‘Accessibility’ is forming the basis of my understanding of ‘Design as Distributed Agency’. If we are trying to understand design through other people’s eyes, we need to be reachable to others and vice versa. If how we design is going to involve a process by which a variety of people (clients, architects, designers, users, neighbours etc.) are acknowledged as contributors to the design process, then a platform must be accessible by all.
I have chosen an image of beer mats produced by Toby Lloyd and Andrew Wilson (artists) from Artist House 45. Toby and Andrew, for example, choose mediums such as the newspaper and beer mat to communicate their work as artists. They avoid anything that could be perceived as “too arty” so that other people (not from art worlds) do not feel alienated and subsequently ignore what they do. Newspapers can be read by all, beer mats / coasters are recognised and used by all, they are common-ground mediums accessible by all.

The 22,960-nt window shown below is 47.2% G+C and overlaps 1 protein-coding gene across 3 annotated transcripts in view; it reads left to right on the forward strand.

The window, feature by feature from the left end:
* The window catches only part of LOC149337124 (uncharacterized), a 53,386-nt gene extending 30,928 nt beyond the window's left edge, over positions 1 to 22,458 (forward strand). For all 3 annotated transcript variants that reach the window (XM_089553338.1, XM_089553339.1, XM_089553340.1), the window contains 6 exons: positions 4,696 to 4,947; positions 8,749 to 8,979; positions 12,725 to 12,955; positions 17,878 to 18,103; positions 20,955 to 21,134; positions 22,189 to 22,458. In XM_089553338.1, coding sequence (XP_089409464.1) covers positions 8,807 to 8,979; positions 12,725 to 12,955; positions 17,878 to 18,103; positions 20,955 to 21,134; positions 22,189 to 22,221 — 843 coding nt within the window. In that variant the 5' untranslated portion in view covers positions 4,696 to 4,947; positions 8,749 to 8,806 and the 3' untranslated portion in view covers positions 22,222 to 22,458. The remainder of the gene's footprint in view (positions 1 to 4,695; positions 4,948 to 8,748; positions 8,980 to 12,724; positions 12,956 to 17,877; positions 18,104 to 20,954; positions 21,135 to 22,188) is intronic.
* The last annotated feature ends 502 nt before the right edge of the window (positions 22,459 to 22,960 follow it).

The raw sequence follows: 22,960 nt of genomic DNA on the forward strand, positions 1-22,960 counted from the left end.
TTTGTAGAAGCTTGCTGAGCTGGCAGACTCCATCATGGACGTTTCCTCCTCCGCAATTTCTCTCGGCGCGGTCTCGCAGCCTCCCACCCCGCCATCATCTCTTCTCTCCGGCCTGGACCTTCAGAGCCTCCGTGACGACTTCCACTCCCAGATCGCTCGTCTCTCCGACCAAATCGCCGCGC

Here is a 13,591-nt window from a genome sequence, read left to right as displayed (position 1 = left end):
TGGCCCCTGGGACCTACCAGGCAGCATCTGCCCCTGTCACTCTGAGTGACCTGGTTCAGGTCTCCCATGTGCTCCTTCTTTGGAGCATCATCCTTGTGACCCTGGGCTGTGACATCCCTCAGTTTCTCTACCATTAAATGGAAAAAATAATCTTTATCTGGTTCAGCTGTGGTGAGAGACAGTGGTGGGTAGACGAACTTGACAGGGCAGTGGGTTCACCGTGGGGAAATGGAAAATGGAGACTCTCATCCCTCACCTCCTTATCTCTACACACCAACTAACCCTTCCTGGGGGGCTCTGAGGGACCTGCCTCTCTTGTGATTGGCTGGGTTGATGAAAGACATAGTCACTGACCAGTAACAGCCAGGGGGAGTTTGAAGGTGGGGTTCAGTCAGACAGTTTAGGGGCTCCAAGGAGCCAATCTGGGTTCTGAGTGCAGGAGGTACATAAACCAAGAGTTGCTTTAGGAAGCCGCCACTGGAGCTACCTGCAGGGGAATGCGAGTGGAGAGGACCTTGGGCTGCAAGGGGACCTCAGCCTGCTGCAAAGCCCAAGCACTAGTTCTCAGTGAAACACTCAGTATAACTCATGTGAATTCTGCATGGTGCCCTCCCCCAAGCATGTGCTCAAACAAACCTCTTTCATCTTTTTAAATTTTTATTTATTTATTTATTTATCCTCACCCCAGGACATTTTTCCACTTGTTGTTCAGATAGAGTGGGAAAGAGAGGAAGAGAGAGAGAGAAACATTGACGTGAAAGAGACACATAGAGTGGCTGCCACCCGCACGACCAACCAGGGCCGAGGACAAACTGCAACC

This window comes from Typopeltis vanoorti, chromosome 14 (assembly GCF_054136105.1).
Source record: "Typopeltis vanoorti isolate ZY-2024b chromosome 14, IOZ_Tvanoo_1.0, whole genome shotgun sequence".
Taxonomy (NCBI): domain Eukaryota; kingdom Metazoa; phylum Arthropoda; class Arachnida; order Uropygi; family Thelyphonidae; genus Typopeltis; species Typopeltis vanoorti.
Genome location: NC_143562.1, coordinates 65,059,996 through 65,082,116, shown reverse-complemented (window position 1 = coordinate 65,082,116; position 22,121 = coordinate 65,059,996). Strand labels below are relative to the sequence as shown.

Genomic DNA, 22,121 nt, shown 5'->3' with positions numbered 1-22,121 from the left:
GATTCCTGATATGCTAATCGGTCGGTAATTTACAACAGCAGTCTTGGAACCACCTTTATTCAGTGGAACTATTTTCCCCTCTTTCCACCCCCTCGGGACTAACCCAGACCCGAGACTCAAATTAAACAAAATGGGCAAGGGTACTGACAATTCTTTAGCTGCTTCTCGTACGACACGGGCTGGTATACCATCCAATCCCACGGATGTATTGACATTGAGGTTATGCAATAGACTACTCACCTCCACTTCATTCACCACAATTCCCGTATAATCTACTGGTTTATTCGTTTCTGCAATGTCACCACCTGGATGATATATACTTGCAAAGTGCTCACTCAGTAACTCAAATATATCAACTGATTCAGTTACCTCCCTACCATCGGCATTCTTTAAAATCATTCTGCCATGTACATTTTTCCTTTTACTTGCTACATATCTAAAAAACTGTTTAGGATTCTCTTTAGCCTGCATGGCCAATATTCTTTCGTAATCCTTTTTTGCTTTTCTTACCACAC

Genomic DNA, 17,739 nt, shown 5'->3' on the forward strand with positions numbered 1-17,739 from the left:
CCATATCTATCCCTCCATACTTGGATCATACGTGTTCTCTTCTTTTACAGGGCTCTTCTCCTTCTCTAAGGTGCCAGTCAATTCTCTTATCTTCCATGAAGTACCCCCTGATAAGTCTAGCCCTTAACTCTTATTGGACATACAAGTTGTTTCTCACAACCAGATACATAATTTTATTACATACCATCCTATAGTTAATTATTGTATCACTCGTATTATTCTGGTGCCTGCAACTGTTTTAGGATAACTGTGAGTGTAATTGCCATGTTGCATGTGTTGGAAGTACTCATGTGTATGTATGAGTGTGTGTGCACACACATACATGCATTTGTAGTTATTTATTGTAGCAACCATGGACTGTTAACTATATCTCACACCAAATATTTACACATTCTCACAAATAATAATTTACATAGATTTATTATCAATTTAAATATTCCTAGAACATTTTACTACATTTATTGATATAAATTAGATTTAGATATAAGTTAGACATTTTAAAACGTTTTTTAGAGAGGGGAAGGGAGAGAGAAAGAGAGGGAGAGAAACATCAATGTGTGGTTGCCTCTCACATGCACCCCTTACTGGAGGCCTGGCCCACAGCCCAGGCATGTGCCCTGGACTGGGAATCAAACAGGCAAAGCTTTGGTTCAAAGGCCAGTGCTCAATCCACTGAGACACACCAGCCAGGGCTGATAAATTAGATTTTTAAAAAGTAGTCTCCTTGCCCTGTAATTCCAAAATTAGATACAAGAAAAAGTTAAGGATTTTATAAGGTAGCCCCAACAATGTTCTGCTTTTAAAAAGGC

Toby and Andrew have also produced work that explores the dynamics of the public house, ‘The Pub & The People’, as a space that tends to allow its inhabitants to talk, debate and discuss freely, openly and relaxed – regardless of their background or career.
For me, for ‘Design as Distributed Agency’ to be achievable, participants must feel that they are entitled to share their perspective and ideas. Those of non-design worlds should not feel alienated. If one feels alienated, they feel detached and so will detach themselves from this process and it will have failed.
It is for this reason the beer mats, made by artists who acknowledged the need for breaking the barriers of the ‘art world’ by realising communication accessible and understood by all, for now represent my understanding of what ‘Design as Distributed Agency’ should achieve as the world of architects / architecture suffers a similar issue.